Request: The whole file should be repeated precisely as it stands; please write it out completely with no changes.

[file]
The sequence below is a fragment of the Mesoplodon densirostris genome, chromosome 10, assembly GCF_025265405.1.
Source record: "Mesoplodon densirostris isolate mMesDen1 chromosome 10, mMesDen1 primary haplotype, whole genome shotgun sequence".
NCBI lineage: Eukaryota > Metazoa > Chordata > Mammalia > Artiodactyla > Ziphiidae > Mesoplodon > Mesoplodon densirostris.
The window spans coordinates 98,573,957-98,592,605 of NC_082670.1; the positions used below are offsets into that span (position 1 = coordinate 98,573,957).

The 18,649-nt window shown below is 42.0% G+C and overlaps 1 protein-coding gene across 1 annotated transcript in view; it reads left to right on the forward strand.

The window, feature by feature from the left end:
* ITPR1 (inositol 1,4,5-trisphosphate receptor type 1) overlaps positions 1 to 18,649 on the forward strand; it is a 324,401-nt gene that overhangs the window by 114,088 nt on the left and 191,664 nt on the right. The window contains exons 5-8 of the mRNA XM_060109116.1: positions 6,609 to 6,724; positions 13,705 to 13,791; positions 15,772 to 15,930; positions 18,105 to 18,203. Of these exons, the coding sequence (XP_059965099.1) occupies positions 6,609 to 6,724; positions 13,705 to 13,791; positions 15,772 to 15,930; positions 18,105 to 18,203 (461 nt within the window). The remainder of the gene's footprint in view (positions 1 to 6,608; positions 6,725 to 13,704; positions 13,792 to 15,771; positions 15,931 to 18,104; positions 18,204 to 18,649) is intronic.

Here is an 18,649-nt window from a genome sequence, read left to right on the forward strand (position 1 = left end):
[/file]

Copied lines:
The sequence below is a fragment of the Mesoplodon densirostris genome, chromosome 10, assembly GCF_025265405.1.
Source record: "Mesoplodon densirostris isolate mMesDen1 chromosome 10, mMesDen1 primary haplotype, whole genome shotgun sequence".
NCBI lineage: Eukaryota > Metazoa > Chordata > Mammalia > Artiodactyla > Ziphiidae > Mesoplodon > Mesoplodon densirostris.
The window spans coordinates 98,573,957-98,592,605 of NC_082670.1; the positions used below are offsets into that span (position 1 = coordinate 98,573,957).

The 18,649-nt window shown below is 42.0% G+C and overlaps 1 protein-coding gene across 1 annotated transcript in view; it reads left to right on the forward strand.

The window, feature by feature from the left end:
* ITPR1 (inositol 1,4,5-trisphosphate receptor type 1) overlaps positions 1 to 18,649 on the forward strand; it is a 324,401-nt gene that overhangs the window by 114,088 nt on the left and 191,664 nt on the right. The window contains exons 5-8 of the mRNA XM_060109116.1: positions 6,609 to 6,724; positions 13,705 to 13,791; positions 15,772 to 15,930; positions 18,105 to 18,203. Of these exons, the coding sequence (XP_059965099.1) occupies positions 6,609 to 6,724; positions 13,705 to 13,791; positions 15,772 to 15,930; positions 18,105 to 18,203 (461 nt within the window). The remainder of the gene's footprint in view (positions 1 to 6,608; positions 6,725 to 13,704; positions 13,792 to 15,771; positions 15,931 to 18,104; positions 18,204 to 18,649) is intronic.

Here is an 18,649-nt window from a genome sequence, read left to right on the forward strand (position 1 = left end):